There are also methods which permit the measurement of gas velocity by the variation of the amount of heat which is discharged from the heated wire of a thermoanemometer, by the ratio of densities or temperatures in stagnated and flowing gas, or by the velocity of displacement of marked particles.

For the measurement of the relatively small velocities in industrial aerodynamics and meteorology, anemometers are used; the average velocity of the gas flowing in the tube can be obtained by measuring its flow rate with special flow meters. The velocity of a flying body can also be computed by measuring the traversal time of the body through a given segment of trajectory, by the Doppler effect, and by other methods.

Gas density. The basic methods of studying the density field of a gas can be divided into three groups—methods based on the dependence of the index of light refraction on gas density, based on the absorption of radiant energy by the gas, and based on the afterglow of gas molecules in an electric discharge. The latter two groups of methods are applicable for the study of gas density at low pressure. From the first group, Töpler’s method (the “schlieren” method) and the interferometric method are used. In these methods, the dependency between the density ρ of the gas and the index of light refraction n is utilized for the measurement of the density:

In the flow of a compressible medium around a body, fields with nonuniform density distribution (density gradient fields) develop in regions where there are disturbances of the gas caused by the body around which the gas is flowing. Certain sections of the field with different density deflect light beams passing through them in different ways. A portion of the deflected beams does not pass through the focal point of the Töpler device’s detector because it is cut off by an opaque plate—the so-called Foucault knife (Figure 2); as a result, there is a local variation of the illumination of the screen (photo plate). The photographs obtained permit a qualitative analysis of the nature of the flow around the model; on these photographs regions of significant variations of density are clearly visible—shock waves, zones of rarefaction, and so on.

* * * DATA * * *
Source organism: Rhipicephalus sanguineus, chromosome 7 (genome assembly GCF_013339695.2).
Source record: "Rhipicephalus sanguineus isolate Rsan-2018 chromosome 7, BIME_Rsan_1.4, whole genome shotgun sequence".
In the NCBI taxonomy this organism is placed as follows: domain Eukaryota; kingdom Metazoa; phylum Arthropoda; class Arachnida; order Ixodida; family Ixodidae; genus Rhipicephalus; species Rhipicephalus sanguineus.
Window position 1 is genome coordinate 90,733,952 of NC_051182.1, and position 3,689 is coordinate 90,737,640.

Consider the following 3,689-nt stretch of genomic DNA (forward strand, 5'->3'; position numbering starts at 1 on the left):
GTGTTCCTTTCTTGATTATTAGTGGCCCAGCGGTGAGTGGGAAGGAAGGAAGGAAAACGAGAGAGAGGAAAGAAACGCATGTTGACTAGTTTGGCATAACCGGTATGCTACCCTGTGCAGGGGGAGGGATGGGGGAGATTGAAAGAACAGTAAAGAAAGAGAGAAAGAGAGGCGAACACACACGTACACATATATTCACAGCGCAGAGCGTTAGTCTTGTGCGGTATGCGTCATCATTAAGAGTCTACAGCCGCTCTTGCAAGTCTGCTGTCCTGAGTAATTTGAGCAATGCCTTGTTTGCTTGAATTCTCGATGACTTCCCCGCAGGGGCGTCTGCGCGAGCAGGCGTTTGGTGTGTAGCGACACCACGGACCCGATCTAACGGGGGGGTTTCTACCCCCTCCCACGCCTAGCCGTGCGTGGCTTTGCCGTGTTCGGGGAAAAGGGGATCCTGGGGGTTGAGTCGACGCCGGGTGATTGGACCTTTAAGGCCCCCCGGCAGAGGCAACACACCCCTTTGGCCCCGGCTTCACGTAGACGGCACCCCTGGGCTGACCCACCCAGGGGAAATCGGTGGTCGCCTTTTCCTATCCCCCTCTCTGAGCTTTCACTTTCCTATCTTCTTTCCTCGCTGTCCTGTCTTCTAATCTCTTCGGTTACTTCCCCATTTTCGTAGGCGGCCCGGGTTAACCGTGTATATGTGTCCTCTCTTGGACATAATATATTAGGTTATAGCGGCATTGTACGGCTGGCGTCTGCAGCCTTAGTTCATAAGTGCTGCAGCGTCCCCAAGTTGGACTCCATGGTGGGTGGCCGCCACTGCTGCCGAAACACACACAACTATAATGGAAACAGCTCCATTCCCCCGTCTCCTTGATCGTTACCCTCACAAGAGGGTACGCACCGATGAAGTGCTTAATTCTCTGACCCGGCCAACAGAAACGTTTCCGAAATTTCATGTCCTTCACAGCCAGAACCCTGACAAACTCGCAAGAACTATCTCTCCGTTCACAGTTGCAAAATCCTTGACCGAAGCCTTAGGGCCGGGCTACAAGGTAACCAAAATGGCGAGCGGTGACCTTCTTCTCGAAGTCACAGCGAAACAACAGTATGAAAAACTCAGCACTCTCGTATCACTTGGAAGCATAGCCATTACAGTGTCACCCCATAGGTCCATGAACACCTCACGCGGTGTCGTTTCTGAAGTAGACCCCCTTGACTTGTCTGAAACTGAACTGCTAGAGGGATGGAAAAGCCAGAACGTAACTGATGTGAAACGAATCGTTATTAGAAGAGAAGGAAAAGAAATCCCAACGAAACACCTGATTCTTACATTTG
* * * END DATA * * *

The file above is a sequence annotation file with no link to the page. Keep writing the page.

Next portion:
Figure 2. Diagram of the Töpler device

The shock waves, which are visible on the photograph in the form of thin lines, in reality are conical surfaces on which pressure, density, and temperature discontinuities in the air take place. During flow around the ring-shaped surface of the face of the cylinder, there is a takeoff of the boundary layer from the cone’s surface.

Quantitative data concerning the density of the gas and the magnitude of the variation (gradient) of density can be obtained by comparing by a microphotometer the variation in the illumination of the screen caused by the density gradient in the flow with the variation of illumination caused by a glass reference lens which is located outside the flow of the wind tunnel; points in the flow field and on the lens which have the same brightness have the same index of refraction. From the values of the refractive index in the flow field found in the above manner, the gas density and the magnitude of the density gradient are calculated for the whole field under investigation. In addition to the photometric method, other methods for the quantitative analysis of the density field are also used.

The interferometric method of investigation of gas flow is also based on the relation between the gas density and the refractive index. The Mach-Zender interferometer is usually used for this measurement. In the photograph obtained by this method, the regions of equal illumination correspond to regions of constant density. The interpretation of the photographs permits calculation of the density in the region of flow under investigation.

One of the important advantages of optical methods is the possibility of studying gas flows without using probes and tubes of various types which are sources of disturbance in the flow.